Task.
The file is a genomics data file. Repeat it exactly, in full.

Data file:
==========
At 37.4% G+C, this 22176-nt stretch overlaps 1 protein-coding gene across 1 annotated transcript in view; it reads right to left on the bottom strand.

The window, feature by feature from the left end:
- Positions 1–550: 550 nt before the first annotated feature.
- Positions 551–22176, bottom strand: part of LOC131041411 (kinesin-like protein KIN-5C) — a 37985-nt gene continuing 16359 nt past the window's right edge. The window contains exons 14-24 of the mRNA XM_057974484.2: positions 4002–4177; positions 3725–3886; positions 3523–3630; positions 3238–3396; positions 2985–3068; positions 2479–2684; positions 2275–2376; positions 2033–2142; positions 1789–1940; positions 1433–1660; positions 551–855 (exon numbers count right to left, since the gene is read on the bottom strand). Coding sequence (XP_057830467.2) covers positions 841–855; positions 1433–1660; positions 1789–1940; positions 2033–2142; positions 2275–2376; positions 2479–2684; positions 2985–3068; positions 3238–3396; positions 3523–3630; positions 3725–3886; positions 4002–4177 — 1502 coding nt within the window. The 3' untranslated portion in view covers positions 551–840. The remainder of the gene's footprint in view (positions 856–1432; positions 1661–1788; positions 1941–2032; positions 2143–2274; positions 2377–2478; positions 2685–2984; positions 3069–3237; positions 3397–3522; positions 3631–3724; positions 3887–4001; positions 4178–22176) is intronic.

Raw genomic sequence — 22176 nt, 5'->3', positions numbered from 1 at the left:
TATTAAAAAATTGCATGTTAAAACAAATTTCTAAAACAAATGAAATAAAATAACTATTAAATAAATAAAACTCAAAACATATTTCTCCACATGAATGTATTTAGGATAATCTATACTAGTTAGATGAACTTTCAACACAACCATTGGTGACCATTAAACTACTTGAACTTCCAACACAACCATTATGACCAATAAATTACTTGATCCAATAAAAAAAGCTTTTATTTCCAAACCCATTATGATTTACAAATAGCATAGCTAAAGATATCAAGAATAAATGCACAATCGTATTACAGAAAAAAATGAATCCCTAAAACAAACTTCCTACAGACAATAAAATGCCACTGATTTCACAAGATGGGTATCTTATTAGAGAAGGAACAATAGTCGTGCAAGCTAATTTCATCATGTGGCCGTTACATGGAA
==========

At 37.4% G+C, this 22176-nt stretch overlaps 1 protein-coding gene across 1 annotated transcript in view; it reads right to left on the bottom strand.

The window, feature by feature from the left end:
- Positions 1–550: 550 nt before the first annotated feature.
- Positions 551–22176, bottom strand: part of LOC131041411 (kinesin-like protein KIN-5C) — a 37985-nt gene continuing 16359 nt past the window's right edge. The window contains exons 14-24 of the mRNA XM_057974484.2: positions 4002–4177; positions 3725–3886; positions 3523–3630; positions 3238–3396; positions 2985–3068; positions 2479–2684; positions 2275–2376; positions 2033–2142; positions 1789–1940; positions 1433–1660; positions 551–855 (exon numbers count right to left, since the gene is read on the bottom strand). Coding sequence (XP_057830467.2) covers positions 841–855; positions 1433–1660; positions 1789–1940; positions 2033–2142; positions 2275–2376; positions 2479–2684; positions 2985–3068; positions 3238–3396; positions 3523–3630; positions 3725–3886; positions 4002–4177 — 1502 coding nt within the window. The 3' untranslated portion in view covers positions 551–840. The remainder of the gene's footprint in view (positions 856–1432; positions 1661–1788; positions 1941–2032; positions 2143–2274; positions 2377–2478; positions 2685–2984; positions 3069–3237; positions 3397–3522; positions 3631–3724; positions 3887–4001; positions 4178–22176) is intronic.

Raw genomic sequence — 22176 nt, 5'->3', positions numbered from 1 at the left:
TATTAAAAAATTGCATGTTAAAACAAATTTCTAAAACAAATGAAATAAAATAACTATTAAATAAATAAAACTCAAAACATATTTCTCCACATGAATGTATTTAGGATAATCTATACTAGTTAGATGAACTTTCAACACAACCATTGGTGACCATTAAACTACTTGAACTTCCAACACAACCATTATGACCAATAAATTACTTGATCCAATAAAAAAAGCTTTTATTTCCAAACCCATTATGATTTACAAATAGCATAGCTAAAGATATCAAGAATAAATGCACAATCGTATTACAGAAAAAAATGAATCCCTAAAACAAACTTCCTACAGACAATAAAATGCCACTGATTTCACAAGATGGGTATCTTATTAGAGAAGGAACAATAGTCGTGCAAGCTAATTTCATCATGTGGCCGTTACATGGAA